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Vol. XXX No. 19, February 1-15, 2021
Vaccination in progress. Picture Courtesy: The Hindu.
With the receipt of its allotted consignment of covid vaccines earlier this month, CM Edappadi K. Palaniswami inaugurated the state’s vaccination drive in Madurai. Tamil Nadu has reportedly received 5.56 lakh doses of the covid vaccine, split as 5.36 lakh doses of the Covishield vaccine and 20,000 doses of the Covaxin vaccine. The vaccination drive will be rolled out in multiple stages. Healthcare workers such as doctors, nurses, paramedical staff and others will be vaccinated first, followed by frontline administrative workers such as the corporation staff and police officials. Next, the elderly above fifty years of age will be given priority for vaccination, followed by those below fifty years who have comorbidities. Finally, the vaccine will be rolled out to the general population. The state has already conducted dry runs of the planned vaccination drive, an effort that received appreciation from Union Health Minister Dr. Harsh Vardhan.
During Bhogi, old and worn out things, ranging from torn clothes to termite-eaten furniture are discarded. But this year’s Bhogi saw something different. COVID-19 precautions were discarded in the cinema halls of Madras, to catch the ‘first-day-first-show’ (FDFS) of the film, Master on January 13, 2021. “People huddled together, foregoing social distancing. There was a huge crowd near the ticket counter. People were pushing each other in a frenzy, to get the ticket and catch the show on time,” said S. Mahizhan, 21 who watched Master on January 14, 2021 in a theatre in Porur. He saw many spectators without masks, shouting and whistling constantly in the cinema hall. They were dancing and jumping in hysteria on the entry of the hero in the film. It was utter pandemonium, with just 50 per cent occupancy allowed inside cinema screens.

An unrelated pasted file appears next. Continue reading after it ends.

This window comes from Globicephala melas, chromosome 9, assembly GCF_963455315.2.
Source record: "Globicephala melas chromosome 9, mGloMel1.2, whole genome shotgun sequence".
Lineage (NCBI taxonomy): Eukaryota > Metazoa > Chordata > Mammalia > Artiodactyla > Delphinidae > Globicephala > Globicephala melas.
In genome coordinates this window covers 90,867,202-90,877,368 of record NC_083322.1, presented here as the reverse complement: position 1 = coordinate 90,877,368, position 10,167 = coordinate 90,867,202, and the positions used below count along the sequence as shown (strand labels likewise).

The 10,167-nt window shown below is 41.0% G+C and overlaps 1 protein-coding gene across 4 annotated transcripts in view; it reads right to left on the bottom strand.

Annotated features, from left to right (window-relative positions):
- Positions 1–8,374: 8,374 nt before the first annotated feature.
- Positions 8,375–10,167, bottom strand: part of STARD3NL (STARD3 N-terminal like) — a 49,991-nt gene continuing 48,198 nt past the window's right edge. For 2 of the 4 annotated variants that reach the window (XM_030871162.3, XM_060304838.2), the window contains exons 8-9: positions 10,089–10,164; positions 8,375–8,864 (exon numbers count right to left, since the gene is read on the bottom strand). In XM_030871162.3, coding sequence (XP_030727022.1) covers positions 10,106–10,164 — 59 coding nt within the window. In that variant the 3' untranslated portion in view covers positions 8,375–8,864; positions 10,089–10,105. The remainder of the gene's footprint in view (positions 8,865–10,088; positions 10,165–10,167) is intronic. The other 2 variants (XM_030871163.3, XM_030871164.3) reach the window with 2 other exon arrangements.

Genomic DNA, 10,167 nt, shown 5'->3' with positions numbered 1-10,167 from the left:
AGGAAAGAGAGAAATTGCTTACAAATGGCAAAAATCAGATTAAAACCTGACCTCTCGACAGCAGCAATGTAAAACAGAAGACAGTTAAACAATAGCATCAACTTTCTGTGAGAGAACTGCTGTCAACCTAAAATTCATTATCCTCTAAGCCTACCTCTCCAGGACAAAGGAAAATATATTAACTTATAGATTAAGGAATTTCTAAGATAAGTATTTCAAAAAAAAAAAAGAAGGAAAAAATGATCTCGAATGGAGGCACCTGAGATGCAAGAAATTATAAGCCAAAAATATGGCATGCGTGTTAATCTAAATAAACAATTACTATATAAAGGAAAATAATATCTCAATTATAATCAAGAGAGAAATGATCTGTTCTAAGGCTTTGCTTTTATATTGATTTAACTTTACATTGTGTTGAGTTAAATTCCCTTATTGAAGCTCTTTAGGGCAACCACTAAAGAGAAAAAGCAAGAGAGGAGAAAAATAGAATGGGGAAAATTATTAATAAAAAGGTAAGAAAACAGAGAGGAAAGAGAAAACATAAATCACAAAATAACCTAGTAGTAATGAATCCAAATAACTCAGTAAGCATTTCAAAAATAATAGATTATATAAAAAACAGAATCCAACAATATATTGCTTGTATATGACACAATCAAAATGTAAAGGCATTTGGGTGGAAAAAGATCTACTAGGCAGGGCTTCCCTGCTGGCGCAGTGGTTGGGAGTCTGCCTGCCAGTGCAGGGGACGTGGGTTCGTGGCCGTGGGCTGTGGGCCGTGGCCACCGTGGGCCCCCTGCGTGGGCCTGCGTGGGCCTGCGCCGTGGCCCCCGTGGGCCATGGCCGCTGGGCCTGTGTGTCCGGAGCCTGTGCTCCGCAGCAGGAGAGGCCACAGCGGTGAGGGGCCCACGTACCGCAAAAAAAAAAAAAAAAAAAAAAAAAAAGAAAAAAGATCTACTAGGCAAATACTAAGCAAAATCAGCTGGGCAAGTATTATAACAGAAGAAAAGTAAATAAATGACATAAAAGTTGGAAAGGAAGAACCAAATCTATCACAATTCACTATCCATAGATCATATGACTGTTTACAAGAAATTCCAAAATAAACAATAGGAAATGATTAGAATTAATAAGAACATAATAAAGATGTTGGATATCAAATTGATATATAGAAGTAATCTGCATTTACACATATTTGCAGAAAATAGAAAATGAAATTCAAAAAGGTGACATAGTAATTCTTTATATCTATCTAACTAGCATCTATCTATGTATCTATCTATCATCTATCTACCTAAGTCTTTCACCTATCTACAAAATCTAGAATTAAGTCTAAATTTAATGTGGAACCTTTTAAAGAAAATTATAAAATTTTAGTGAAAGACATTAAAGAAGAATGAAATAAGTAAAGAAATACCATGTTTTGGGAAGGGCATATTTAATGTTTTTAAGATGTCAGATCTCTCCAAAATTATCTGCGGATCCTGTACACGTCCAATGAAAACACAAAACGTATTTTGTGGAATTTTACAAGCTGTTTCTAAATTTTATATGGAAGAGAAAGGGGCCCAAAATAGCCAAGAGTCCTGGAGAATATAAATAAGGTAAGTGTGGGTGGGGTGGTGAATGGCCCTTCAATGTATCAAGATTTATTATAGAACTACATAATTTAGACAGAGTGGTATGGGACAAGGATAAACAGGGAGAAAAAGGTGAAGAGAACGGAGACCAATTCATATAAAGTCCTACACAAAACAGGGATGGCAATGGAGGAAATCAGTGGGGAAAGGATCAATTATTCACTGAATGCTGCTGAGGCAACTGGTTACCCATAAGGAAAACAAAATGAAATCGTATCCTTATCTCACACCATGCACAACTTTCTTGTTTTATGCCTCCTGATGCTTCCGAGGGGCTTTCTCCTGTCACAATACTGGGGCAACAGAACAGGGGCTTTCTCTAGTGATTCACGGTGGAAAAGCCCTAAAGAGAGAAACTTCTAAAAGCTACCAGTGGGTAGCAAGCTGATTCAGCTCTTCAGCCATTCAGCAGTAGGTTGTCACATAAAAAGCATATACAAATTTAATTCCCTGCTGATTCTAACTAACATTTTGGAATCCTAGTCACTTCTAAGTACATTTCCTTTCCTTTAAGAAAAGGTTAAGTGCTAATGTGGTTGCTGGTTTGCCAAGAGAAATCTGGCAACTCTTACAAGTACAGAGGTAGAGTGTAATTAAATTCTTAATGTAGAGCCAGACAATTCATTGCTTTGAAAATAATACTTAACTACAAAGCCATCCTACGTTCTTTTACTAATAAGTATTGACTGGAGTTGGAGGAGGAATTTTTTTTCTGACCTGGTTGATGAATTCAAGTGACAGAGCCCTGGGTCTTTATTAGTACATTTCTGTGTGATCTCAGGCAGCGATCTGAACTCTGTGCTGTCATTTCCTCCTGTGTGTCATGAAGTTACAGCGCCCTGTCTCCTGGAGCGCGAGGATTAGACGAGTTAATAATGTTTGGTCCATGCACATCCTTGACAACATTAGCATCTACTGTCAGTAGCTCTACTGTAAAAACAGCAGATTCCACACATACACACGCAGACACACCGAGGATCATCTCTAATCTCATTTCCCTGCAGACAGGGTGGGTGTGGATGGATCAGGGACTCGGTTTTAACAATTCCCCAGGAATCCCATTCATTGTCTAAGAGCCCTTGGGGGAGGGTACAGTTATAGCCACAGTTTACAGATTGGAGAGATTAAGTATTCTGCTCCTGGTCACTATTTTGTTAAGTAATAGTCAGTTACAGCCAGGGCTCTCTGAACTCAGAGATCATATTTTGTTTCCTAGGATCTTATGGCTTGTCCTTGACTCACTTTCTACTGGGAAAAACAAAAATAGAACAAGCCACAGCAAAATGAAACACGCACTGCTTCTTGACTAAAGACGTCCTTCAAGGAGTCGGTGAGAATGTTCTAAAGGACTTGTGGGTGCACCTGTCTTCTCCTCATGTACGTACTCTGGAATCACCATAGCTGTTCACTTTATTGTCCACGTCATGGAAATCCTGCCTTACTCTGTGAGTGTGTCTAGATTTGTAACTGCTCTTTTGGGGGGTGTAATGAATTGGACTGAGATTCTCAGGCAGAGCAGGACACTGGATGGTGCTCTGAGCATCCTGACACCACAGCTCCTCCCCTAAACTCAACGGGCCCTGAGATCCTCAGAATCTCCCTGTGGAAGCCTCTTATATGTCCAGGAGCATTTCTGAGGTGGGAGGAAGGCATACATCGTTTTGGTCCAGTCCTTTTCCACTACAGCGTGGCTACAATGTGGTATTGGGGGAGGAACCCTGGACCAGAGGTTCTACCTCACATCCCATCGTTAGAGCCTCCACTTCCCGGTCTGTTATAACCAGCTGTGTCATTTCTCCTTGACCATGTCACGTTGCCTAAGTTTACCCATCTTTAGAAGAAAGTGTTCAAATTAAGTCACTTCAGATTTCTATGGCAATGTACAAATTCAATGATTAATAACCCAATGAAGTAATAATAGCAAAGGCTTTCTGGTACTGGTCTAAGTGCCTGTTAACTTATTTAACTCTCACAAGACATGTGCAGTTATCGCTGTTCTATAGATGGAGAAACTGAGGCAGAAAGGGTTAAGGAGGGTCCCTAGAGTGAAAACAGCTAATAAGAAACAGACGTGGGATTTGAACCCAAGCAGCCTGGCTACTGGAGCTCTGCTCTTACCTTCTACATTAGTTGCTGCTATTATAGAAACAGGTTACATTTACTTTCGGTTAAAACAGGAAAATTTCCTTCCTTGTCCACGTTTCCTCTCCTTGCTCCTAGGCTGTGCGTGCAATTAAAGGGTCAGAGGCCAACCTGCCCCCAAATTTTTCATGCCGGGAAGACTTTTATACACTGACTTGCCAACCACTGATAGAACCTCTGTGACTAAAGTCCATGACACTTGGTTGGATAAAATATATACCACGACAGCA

At a time when vaccines are the topic of discussion and the debate rages on whether to be injected with them or not, it is time to remember a pioneering vaccinator of our city – W.S. Sawmy Naick. Born in the 1760s, Woodayagiri Singadivaukkum Sawmy Naick was employed as a native dresser in the Madras Army. In the early 1800s, he was appointed Native Superintendent of Vaccinations on a salary of 25 pagodas a month. He fulfilled this responsibility with dedication even though the locals viewed him with great suspicion. A group of Madras Armenians even waylaid and assaulted him but Sawmy Naick was undaunted. He retired as Chief Medical Practitioner of the Vaccine Department in 1829.
It was on 4th June 2012 that we got the shocking news – my wife was suffering from cancer and subsequent tests proved that it was cancer of the colon which had already metastasized to the liver and lungs.
It was an inoperable case. Unfortunately we discovered the disease very late – all the doctors who saw the test reports opined that cure was not possible. But still we had to give her some treatment to see if we could contain the disease so that she could live longer than what was predicted.
The choice for treatment was between a top five-star speciality hospital and the Cancer Institute.
Edinburgh House, Egmore, where the Ungers lived.